Buus et. al. (2016), compared the prognostic information provided by Oncotype DX recurrence score (RS) and EndoPredict (EPclin) for 10 year distant recurrence risk (DR). They used likelihood ratio χ² and Kaplan-Meier survival analyses to compare prognostic information provided by EP, EPclin, RS, and the clinical treatment score (CTS) of clinicopathologic parameters in 928 patients with ER+ disease treated with five years' anastrozole or tamoxifen. Comparisons were made for early (0-5 years) and late (5-10 years) DR according to nodal status. All statistical tests were two-sided. In the overall population, EP and EPclin provided substantially more prognostic information than RS (LRχ(2): EP = 49.3; LRχ(2): EPclin = 139.3; LRχ(2): RS = 29.1), with greater differences in late DR and in node-positive patients. EP and EPclin remained statistically significantly prognostic when adjusted for RS (LRχ(2): EP+RS vs RS = 20.2; LRχ(2): EPclin+RS vs RS = 113.8). Using predefined cut-offs, EPclin and RS identified 58.8% and 61.7% patients as low risk, with hazard ratios for non-low vs low risk of 5.99 (95% confidence interval [CI] = 3.94 to 9.11) and 2.73 (95% CI = 1.91 to 3.89), respectively. The authors concluded, this study has confirmed the independent prognostic ability of EP and EPclin in postmenopausal women with ER positive/HER2 negative primary disease. EPclin provided more prognostic information than RS partly because of its integration with node and tumor size information but also because of a superior molecular component able to predict late events better than RS.

 

In 2018, Sestak et. al. conducted a within-patient comparison of the prognostic value of 6 multigene signatures in women with early ER-positive breast cancer who received endocrine therapy for 5 years. This retrospective biomarker analysis included 774 postmenopausal women with ER-positive ERBB2 (formerly HER2)-negative breast cancer. This analysis was performed as a preplanned secondary study of data from the Anastrozole or Tamoxifen Alone or Combined randomized clinical trial comparing 5-year treatment with anastrozole vs tamoxifen with 10-year follow-up data. The signatures included the Oncotype Dx recurrence score, PAM50-based Prosigna risk of recurrence (ROR), Breast Cancer Index (BCI), EndoPredict (EPclin), Clinical Treatment Score, and 4-marker immunohistochemical score. Data were collected from January 2009, through April 2015. The primary objective was to compare the prognostic value of these signatures in addition to the Clinical Treatment Score (nodal status, tumor size, grade, age, and endocrine treatment) for distant recurrence for 0 to 10 years and 5 to 10 years after diagnosis. Likelihood ratio (LR) statistics were used with the χ2 test and C indexes to assess the prognostic value of each signature. In this study of 774 postmenopausal women with ER-positive, ERBB2-negative disease (mean [SD] age, 64.1 [8.1] years), 591 (mean [SD] age, 63.4 [7.9] years) had node-negative disease. The signatures providing the most prognostic information were the ROR (hazard ratio [HR], 2.56; 95% CI, 1.96-3.35), followed by the BCI (HR, 2.46; 95% CI, 1.88-3.23) and EPclin (HR, 2.14; 95% CI, 1.71-2.68). Each provided significantly more information than the Clinical Treatment Score (HR, 1.99; 95% CI, 1.58-2.50), the recurrence score (HR, 1.69; 95% CI, 1.40-2.03), and the 4-marker immunohistochemical score (HR, 1.95; 95% CI, 1.55-2.45). Substantially less information was provided by all 6 molecular tests for the 183 patients with 1 to 3 positive nodes, but the BCI (LR χ2 = 9.2) and EPclin (LR χ2 = 7.4) provided more additional prognostic information than the other signatures. The authors concluded, women with node-negative disease, the ROR, BCI and Epclin were significantly more prognostic for overall and late distant recurrence. For women with 1-3 positive nodes, limited indendent information was available from any test. These data might help oncologists and patients to choose the most appropriate test when considering chemotherapy use and/or extended endocrine therapy.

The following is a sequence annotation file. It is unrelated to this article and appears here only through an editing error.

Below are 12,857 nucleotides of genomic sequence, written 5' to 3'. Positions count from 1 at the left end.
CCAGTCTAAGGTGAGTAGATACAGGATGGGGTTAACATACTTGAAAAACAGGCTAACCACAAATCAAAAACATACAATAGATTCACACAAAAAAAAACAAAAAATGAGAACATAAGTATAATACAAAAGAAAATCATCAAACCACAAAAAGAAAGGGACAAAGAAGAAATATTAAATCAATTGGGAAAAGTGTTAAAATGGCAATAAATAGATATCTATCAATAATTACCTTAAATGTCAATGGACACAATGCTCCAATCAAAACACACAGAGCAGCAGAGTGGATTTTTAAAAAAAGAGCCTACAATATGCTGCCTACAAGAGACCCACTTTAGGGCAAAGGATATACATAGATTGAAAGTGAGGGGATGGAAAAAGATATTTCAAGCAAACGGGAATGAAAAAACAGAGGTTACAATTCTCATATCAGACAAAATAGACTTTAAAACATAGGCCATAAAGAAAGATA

Clinically Useful

A test is clinically useful if the use of the results informs management decisions that improve the net health outcome of care. The net health outcome can be improved if patients receive correct therapy, or more effective therapy, or avoid unnecessary therapy, or avoid unnecessary testing.

 

Direct evidence of clinical utility is provided by studies that have compared health outcomes for patients managed with and without the test. Because these are intervention studies, the preferred evidence would be from randomized controlled trials.

 

 

NCCN Breast Cancer Guideline Version 5.2020